WELLINGTON, New Zealand -- For decades, the tiny Marshall Islands has been a stalwart American ally. Its location in the middle of the Pacific Ocean has made it a key strategic outpost for the U.S. military.
The dispute has some U.S. lawmakers worried that China might be willing to step into the breach, adding to a bruising competition for geopolitical dominance between the two superpowers.
Since World War II, the U.S. has treated the Marshall Islands, along with Micronesia and Palau, much like territories. On the Marshall Islands, the U.S. has developed military, intelligence and aerospace facilities in a region where China is particularly active.
In turn, U.S. money and jobs have benefited the Marshall Islands' economy. And many Marshallese have taken advantage of their ability to live and work in the U.S., moving in the thousands to Arkansas, Hawaii and Oklahoma.
But this month, 10 Democratic and Republican members of the House of Representatives wrote to President Joe Biden’s national security adviser, Jake Sullivan, about the U.S. compact talks with the Marshalls, Micronesia and Palau.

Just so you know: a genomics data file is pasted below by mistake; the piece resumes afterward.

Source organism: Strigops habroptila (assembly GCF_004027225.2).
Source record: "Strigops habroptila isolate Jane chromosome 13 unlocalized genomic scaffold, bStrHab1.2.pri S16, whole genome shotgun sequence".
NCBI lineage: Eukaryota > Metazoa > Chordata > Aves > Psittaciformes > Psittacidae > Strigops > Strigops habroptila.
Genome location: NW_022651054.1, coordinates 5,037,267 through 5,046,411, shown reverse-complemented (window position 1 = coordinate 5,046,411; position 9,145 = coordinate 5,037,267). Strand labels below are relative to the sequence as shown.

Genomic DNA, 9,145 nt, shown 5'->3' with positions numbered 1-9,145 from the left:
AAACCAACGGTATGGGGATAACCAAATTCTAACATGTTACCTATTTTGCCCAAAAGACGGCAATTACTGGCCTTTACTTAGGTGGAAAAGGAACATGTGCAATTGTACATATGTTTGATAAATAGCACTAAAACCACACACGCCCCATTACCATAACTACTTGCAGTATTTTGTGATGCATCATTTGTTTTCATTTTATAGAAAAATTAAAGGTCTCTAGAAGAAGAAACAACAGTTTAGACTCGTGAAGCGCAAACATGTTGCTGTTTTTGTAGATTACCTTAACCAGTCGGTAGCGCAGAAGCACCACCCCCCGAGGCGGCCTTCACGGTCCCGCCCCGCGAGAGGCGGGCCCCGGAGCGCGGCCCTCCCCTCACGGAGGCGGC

“It is distressing that these negotiations do not appear to be a priority — there have been no formal meetings since this Administration began — even as our international focus continues shifting to the Indo-Pacific,” they wrote.
The lawmakers said the delays were putting the U.S. in a weaker position, and “China is all too ready to step in and provide the desperately needed infrastructure and climate resiliency investment that is sought by these long-time partners.”
China's Foreign Ministry said the U.S. should face up to its responsibility to restore the environmental damage it caused with its nuclear tests. It said China was willing to engage with the Marshall Islands and other Pacific island nations on the basis of mutual respect and cooperation under the “One China Principle,” in which Taiwan is viewed as part of China.
“We welcome efforts to boost economic relations and improve the quality of life between the sides,” the ministry said in a statement.
China has steadily poached allies from Taiwan in the Pacific, including Kiribati and the Solomon Islands in 2019. Just this week, angry protesters in the Solomons set fire to buildings and looted stores in unrest that some have linked to the China switch.
James Matayoshi, the mayor of Rongelap Atoll on the Marshall Islands, said he and hundreds of others have remained displaced from their atoll since the nuclear tests and want to see it revitalized. He said officials have been talking with potential investors from Asia, after a previous proposal by a Chinese-Marshallese businessman fell through.
“It would be a business transaction. We don't advocate for war or any superpower influence,” Matayoshi said. “But we want to be able to live in our backyard, and enjoy life here.”